How to handle investments?

Here are the facts then my question…
Bank-Transfer $1k to investment account
Investment account-Receives $1k transfer from bank
Then, invest the $1k
Results in $1k debit from bank and $1k credit to investment account. I categorize these both as transfers. Simple.
But, all the stock purchases made with the $1k also show in my transactions. There is no corresponding and offsetting transaction.
How do I handle the stock purchase transactions? What type and category? It’s not really an expense.
Thanks!

What you do with investments is a matter of personal preference. Some people will treat the purchase transactions as expenses and the subsequent sale transactions as income. Personally, I have a catch-all hidden transfer category called Investments that I assign all purchases, sales, dividends, capital gains, and redistributions. This will probably cause me some balance issues in the future when I sell funds at a net gain, but for now, treating the investment transactions as a black box works well enough for my budgeting needs.

@james3332 ,

@cculber2 is right, it is personal preference. While he uses just one transfer account (Investments), I use multiple transfer accounts; one called Transfer-Purchases and one called Transfer-Sales. The stock purchases go into the first one and stock sales goes into the second one.

Thinking down the road some, you may have dividends as well as gains and/or losses from selling those stocks. I assume you are investing in a taxable account, not a retirement account. When dividends hit that account, I would code them as dividends (income) as you will need to track them for tax purposes. If you make a sale and have a gain, I would make a manual transaction to record that gain. Same thing for losses. I like to have everything in my Tiller sheet.

This goes way beyond your post but curious as to why you are buying individual stocks.

Blake

I would argue that it is indeed an expense. You spent money and received something in return. That is the very definition of “expense.” Later on, you’ll presumably sell that thing and receive some money in exchange.

As cculber2 and Blake say, it is indeed a personal preference. I use a hybrid of what they’ve discussed. In my non-taxable accounts, I treat the transfer into the account as an expense, and everything that happens inside of it (purchases, sales, dividends, etc) is categorized into a hidden “Investment Account Activity” category. For my taxable accounts, the transfers in and out are treated as transfers, the purchases and fees as expenses, and the sales and dividends as income. My capital gains taxes are tracked in a different sheet but someday I’ll get that integrated into my Tiller sheet.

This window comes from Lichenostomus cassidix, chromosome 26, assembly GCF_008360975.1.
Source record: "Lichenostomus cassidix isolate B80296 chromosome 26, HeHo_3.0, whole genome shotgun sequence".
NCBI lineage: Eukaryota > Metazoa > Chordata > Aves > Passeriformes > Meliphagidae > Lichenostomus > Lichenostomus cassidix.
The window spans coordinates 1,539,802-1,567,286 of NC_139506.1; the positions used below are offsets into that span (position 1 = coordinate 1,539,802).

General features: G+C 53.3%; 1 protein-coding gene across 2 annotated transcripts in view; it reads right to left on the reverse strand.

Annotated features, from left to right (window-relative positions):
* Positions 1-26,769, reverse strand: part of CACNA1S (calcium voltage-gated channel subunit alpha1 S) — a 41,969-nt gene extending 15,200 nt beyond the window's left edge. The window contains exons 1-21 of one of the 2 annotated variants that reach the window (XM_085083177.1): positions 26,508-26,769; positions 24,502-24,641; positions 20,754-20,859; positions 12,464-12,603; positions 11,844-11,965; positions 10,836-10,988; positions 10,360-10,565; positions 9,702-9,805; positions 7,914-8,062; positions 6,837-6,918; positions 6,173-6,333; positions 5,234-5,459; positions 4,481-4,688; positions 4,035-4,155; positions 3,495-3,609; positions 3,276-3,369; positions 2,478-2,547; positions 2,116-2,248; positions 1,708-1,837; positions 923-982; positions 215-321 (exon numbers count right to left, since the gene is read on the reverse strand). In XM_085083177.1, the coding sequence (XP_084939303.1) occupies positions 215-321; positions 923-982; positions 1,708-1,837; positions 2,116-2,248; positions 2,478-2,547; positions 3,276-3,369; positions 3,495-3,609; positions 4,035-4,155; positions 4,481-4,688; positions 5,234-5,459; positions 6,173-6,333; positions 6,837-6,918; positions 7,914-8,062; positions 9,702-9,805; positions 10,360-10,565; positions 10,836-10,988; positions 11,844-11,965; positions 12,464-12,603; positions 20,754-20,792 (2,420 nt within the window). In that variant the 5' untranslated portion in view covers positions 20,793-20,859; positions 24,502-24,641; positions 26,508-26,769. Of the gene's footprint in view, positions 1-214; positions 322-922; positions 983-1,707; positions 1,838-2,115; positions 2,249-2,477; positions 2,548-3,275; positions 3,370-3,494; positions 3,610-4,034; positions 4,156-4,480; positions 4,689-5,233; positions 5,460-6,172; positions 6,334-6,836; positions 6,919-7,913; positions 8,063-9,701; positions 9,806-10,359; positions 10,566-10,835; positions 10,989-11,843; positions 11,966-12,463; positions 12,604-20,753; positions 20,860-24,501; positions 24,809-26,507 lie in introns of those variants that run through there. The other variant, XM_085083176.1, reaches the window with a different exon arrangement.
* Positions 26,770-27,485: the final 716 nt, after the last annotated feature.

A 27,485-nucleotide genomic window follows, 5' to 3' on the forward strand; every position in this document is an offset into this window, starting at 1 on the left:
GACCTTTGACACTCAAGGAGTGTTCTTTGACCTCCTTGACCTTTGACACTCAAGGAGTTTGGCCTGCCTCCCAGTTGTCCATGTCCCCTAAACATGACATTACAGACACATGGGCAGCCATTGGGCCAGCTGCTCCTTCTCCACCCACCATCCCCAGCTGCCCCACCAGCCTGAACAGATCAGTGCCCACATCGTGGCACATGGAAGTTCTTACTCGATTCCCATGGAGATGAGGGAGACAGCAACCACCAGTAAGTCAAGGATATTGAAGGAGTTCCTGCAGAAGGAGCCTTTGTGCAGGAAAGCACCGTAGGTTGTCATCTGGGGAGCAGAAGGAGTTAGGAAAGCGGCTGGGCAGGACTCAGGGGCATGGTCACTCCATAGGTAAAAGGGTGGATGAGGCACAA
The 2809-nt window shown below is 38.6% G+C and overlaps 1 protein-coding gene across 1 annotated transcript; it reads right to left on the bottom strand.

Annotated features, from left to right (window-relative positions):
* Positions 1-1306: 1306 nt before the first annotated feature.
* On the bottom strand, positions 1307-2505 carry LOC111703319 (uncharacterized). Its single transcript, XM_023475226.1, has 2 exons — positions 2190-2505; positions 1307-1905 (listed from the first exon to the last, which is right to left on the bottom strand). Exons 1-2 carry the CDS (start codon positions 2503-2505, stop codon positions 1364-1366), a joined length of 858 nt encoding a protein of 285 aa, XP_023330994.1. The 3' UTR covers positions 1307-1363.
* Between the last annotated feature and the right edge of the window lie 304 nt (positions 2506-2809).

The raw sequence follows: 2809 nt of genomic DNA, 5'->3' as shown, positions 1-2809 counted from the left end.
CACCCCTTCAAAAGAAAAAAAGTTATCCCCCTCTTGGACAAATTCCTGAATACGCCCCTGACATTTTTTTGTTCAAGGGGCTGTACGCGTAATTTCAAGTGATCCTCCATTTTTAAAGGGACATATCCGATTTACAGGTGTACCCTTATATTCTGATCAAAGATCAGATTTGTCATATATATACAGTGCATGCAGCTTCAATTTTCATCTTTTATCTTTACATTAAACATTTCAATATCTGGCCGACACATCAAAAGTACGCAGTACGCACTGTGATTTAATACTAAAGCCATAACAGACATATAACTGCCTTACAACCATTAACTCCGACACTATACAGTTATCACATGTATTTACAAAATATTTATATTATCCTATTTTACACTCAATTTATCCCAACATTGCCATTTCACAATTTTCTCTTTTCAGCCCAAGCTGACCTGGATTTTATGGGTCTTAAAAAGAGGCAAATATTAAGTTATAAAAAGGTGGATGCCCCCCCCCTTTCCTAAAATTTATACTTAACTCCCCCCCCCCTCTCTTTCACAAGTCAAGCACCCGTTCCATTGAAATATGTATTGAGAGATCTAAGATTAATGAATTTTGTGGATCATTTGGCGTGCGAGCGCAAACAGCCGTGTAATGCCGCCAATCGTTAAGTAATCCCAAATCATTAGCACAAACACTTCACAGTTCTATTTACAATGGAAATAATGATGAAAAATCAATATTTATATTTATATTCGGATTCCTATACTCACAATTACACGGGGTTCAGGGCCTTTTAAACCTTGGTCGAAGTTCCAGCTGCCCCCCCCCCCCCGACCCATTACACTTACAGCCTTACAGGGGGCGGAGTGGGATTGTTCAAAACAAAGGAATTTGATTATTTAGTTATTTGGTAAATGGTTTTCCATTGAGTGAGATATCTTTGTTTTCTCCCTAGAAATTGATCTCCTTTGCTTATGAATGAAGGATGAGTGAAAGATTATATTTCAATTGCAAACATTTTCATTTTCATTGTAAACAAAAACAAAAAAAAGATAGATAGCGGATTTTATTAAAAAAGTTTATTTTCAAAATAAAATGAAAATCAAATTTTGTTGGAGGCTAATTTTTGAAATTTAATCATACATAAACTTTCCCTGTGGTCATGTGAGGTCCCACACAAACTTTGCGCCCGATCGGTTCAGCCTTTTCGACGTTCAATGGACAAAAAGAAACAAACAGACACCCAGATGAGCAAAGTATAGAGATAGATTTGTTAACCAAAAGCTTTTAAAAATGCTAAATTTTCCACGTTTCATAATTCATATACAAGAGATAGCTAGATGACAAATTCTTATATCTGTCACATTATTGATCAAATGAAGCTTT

Individual stocks can provide far superior returns than indexes, at higher risk of course. I’m very glad I was largely in individual stocks last year.

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aronos:
I would argue that it is indeed an expense. You spent money and received something in return. That is the very definition of “expense.” Later on, you’ll presumably sell that thing and receive some money in exchange.

Accounting principles dictate that spending cash results in an asset or an expense. Expenses are consumed, assets are not. Expenses run through the P&L. Assets go on the Balance Sheet. That stock you bought is an asset. It is on your Balance Sheet. It is sitting in your brokerage account. If you link that brokerage account to Tiller, it will be in Balances tab which is your Balance Sheet. To take it to the extreme, if you spent $500,000 cash for a house, that would be an asset, not an expense.

Blake:
curious as to why you are buying individual stocks

I will leave this one for another day.

Cheers,

Blake

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True but this isn’t really accounting. :slight_smile:

I’ll throw my two cents in. I treat the initial transfer into my brokerage account as “Savings” and everything else as “Transfer”. That lets me keep track of everything I’m saving as a budgeted item and ignore everything else.

At the end of the year there are hundreds of interest, dividend, buy, sell, and other transactions from the brokerage accounts that don’t matter to my budget. I use Tiller for budgeting. And it’s much more efficient to get my investment performance straight from my brokerage account.

Having spent most of my professional career in the accounting industry, please let me elaborate. Others may find this helpful too. Although I have never seen Tiller referred to as accounting software, it can and does function as the sole accounting system for many users and small business owners. The transactions tab has all the P&L data and the balance history tab has all the balance sheet data. The P&L report is the P&L and the balances tab is the Balance Sheet. These transactions and balance history tabs are the core foundation of Tiller. Tiller needs this foundation in place to create and build all the value-added templates which are what users want. When you think about it, all users have a business based on that saying…running a household is like running a business. While most of the posts on this community specifically relate to the value-adds, many are really nothing more than common accounting questions. While most users understand the basics (cash in and cash out), few are bookkeepers or accountants. My comments are usually through the prism of more formal accounting principles. However, based on the flexibility that Tiller provides and that other saying…you are the CEO and CFO of that household business you are running…users can treat transactions as they like. Cheers, Blake

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